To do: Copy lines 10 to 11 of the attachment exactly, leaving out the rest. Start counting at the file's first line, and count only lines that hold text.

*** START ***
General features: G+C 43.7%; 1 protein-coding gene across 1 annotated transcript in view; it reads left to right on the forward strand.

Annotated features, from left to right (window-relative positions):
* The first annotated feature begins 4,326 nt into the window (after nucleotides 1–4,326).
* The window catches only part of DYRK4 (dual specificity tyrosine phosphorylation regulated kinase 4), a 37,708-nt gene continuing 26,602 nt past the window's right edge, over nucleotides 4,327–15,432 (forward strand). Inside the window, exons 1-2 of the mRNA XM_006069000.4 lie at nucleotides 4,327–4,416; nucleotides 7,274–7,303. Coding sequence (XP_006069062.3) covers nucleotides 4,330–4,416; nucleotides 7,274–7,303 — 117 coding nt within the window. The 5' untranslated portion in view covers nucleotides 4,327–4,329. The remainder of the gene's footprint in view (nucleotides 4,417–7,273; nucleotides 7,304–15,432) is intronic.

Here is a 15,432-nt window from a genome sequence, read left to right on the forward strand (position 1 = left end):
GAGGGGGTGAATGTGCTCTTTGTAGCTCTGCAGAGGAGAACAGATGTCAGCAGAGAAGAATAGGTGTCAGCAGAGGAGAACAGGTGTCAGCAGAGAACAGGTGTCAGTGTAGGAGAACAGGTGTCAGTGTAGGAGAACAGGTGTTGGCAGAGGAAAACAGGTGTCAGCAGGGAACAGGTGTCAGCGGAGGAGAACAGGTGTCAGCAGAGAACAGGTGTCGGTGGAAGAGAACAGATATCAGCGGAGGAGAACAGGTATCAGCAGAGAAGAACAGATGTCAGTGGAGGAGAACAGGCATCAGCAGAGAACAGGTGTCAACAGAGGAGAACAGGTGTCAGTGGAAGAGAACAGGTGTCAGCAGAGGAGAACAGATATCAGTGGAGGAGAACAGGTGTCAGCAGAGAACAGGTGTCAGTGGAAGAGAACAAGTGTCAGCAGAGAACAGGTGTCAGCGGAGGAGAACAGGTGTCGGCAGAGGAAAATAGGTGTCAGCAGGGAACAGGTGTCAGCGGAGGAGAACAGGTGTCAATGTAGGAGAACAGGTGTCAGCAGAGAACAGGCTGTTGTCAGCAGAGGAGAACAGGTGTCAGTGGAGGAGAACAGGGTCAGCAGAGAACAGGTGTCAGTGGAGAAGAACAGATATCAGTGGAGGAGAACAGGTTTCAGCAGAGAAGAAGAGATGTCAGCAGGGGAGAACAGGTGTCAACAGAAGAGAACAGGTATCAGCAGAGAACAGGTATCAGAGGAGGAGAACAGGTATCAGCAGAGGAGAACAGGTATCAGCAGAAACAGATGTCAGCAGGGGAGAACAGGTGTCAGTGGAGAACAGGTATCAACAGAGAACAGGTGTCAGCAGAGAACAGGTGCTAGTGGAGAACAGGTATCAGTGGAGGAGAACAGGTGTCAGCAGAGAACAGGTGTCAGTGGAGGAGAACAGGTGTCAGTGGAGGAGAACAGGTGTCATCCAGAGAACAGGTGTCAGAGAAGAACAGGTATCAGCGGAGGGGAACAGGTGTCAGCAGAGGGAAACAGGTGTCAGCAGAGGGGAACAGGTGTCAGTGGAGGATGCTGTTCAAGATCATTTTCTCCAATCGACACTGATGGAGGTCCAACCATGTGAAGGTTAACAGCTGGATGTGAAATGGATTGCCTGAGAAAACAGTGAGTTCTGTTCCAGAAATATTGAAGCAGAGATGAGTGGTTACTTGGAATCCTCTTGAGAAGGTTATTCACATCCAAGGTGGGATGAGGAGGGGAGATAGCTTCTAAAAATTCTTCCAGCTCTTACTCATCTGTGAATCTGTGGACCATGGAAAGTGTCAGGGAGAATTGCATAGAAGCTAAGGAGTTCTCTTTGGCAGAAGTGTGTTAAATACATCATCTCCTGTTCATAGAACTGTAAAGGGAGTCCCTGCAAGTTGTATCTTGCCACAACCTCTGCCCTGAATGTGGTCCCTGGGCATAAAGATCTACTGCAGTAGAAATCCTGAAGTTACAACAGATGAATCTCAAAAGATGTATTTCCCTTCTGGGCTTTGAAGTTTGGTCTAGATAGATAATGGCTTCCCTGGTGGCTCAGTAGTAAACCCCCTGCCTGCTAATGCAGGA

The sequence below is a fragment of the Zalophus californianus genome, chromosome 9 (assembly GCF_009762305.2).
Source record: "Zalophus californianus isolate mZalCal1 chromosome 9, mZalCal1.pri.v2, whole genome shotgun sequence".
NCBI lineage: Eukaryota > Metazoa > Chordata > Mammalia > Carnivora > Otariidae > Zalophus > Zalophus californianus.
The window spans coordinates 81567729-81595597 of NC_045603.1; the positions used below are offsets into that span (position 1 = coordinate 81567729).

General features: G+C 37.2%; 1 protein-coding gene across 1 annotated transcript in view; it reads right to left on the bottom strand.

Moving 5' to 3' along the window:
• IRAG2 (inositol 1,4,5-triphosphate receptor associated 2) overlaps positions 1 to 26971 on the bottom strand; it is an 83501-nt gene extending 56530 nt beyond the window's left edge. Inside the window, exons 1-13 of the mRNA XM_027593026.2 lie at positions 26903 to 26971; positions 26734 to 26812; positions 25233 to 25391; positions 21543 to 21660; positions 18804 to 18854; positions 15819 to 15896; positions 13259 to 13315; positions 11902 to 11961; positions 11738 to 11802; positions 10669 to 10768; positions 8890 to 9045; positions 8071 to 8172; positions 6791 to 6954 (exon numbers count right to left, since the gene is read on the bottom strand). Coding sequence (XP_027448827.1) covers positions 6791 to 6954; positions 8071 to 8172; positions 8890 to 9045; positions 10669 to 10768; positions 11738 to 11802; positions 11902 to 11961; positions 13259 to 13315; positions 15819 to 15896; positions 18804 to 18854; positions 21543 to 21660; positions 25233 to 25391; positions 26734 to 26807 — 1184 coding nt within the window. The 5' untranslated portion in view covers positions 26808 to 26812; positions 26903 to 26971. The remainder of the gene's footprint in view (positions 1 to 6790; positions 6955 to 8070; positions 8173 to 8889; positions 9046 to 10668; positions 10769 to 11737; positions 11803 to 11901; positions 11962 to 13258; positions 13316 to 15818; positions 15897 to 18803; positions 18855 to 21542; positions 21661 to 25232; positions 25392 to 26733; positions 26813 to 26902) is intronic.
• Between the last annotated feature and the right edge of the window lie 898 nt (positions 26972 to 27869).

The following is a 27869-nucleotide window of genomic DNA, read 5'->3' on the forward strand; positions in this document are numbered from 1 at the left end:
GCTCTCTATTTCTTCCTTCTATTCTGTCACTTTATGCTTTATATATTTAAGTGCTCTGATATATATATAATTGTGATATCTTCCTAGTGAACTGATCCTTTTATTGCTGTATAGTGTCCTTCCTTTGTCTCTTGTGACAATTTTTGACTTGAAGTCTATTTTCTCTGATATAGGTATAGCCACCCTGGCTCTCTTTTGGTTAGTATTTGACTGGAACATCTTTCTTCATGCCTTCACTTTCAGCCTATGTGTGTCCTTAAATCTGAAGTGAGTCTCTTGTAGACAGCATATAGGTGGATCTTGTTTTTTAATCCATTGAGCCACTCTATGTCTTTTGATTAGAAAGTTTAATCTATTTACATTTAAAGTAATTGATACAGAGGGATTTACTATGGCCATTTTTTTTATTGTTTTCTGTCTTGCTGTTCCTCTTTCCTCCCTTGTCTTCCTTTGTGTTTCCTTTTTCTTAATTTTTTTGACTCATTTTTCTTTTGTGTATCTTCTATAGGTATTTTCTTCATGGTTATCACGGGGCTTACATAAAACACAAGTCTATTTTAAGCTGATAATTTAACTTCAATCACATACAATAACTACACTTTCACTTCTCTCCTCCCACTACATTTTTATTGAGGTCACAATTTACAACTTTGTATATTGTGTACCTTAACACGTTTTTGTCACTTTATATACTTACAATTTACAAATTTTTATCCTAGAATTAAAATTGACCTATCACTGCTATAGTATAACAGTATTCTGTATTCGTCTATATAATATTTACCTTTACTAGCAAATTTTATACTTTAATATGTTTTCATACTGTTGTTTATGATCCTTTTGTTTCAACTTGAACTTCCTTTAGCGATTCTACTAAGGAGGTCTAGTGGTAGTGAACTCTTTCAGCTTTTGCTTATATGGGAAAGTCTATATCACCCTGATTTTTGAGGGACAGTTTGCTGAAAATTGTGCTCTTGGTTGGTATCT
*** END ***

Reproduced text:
The window spans coordinates 81567729-81595597 of NC_045603.1; the positions used below are offsets into that span (position 1 = coordinate 81567729).

General features: G+C 37.2%; 1 protein-coding gene across 1 annotated transcript in view; it reads right to left on the bottom strand.